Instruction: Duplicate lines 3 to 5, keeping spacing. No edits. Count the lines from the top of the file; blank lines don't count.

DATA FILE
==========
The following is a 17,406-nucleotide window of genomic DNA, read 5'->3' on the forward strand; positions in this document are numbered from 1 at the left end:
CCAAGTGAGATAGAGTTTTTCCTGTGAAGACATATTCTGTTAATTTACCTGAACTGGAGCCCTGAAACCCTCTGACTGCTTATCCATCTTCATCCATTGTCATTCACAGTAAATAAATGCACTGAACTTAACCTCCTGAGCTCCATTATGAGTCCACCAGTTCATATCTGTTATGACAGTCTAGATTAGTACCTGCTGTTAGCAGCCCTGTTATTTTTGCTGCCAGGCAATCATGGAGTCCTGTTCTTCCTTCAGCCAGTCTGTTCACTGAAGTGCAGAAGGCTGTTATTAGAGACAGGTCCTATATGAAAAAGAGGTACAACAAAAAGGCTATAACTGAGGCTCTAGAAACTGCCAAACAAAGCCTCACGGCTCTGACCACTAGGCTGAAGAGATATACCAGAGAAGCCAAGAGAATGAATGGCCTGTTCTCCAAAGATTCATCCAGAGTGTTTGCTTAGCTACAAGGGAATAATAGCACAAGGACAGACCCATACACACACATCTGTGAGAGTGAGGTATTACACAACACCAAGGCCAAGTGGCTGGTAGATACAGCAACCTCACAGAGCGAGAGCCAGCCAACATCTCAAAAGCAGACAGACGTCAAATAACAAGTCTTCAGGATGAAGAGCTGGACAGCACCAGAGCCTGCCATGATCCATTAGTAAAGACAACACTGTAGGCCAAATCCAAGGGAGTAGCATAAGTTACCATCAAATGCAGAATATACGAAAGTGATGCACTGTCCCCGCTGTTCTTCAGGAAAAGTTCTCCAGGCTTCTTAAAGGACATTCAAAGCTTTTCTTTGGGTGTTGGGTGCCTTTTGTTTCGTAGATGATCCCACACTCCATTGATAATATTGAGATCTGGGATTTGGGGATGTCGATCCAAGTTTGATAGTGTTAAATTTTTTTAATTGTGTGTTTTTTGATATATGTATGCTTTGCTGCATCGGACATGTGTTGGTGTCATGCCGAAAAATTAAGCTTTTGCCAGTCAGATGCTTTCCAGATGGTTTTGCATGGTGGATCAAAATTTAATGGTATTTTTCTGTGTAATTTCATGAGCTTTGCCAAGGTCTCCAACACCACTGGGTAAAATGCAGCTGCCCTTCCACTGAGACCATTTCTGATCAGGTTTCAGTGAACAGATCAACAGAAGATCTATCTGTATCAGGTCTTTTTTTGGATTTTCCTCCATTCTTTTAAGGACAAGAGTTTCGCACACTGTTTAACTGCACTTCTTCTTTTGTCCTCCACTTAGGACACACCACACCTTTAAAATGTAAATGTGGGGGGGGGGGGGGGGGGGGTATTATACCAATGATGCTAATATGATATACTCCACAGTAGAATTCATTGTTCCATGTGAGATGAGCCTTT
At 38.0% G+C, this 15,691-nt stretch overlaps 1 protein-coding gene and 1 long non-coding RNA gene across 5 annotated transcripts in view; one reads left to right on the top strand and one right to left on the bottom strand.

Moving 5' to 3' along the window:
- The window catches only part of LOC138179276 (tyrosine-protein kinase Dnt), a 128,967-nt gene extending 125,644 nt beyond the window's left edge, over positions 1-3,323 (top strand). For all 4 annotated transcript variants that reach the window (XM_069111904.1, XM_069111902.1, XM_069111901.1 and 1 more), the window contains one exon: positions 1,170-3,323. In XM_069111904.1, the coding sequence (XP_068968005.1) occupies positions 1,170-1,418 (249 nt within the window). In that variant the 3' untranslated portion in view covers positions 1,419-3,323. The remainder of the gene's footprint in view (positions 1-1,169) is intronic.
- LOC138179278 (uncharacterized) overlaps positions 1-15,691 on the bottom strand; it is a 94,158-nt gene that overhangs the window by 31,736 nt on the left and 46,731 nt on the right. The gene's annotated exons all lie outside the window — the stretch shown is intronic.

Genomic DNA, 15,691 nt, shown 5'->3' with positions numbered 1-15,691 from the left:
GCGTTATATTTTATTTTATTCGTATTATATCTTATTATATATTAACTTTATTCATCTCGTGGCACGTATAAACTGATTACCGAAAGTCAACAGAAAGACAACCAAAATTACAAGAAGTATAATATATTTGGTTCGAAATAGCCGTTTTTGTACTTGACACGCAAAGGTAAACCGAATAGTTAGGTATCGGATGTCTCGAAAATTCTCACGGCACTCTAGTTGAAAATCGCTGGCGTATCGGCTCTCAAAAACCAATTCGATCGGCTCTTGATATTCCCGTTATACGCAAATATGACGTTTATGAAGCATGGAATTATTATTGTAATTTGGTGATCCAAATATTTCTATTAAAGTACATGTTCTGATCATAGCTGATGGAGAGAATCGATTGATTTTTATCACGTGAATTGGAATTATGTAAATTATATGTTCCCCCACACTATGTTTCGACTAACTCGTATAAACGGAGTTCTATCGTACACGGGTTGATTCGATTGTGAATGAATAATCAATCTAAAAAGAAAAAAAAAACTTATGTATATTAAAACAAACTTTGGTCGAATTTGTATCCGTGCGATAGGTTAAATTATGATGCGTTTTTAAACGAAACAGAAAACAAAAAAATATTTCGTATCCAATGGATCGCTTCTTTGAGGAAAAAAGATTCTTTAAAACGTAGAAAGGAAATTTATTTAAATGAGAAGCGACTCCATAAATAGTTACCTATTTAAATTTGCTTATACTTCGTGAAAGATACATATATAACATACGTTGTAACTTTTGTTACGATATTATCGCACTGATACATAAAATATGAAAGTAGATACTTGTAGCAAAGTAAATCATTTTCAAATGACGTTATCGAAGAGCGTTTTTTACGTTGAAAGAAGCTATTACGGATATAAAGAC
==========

At 38.0% G+C, this 15,691-nt stretch overlaps 1 protein-coding gene and 1 long non-coding RNA gene across 5 annotated transcripts in view; one reads left to right on the top strand and one right to left on the bottom strand.

Moving 5' to 3' along the window:
- The window catches only part of LOC138179276 (tyrosine-protein kinase Dnt), a 128,967-nt gene extending 125,644 nt beyond the window's left edge, over positions 1-3,323 (top strand). For all 4 annotated transcript variants that reach the window (XM_069111904.1, XM_069111902.1, XM_069111901.1 and 1 more), the window contains one exon: positions 1,170-3,323. In XM_069111904.1, the coding sequence (XP_068968005.1) occupies positions 1,170-1,418 (249 nt within the window). In that variant the 3' untranslated portion in view covers positions 1,419-3,323. The remainder of the gene's footprint in view (positions 1-1,169) is intronic.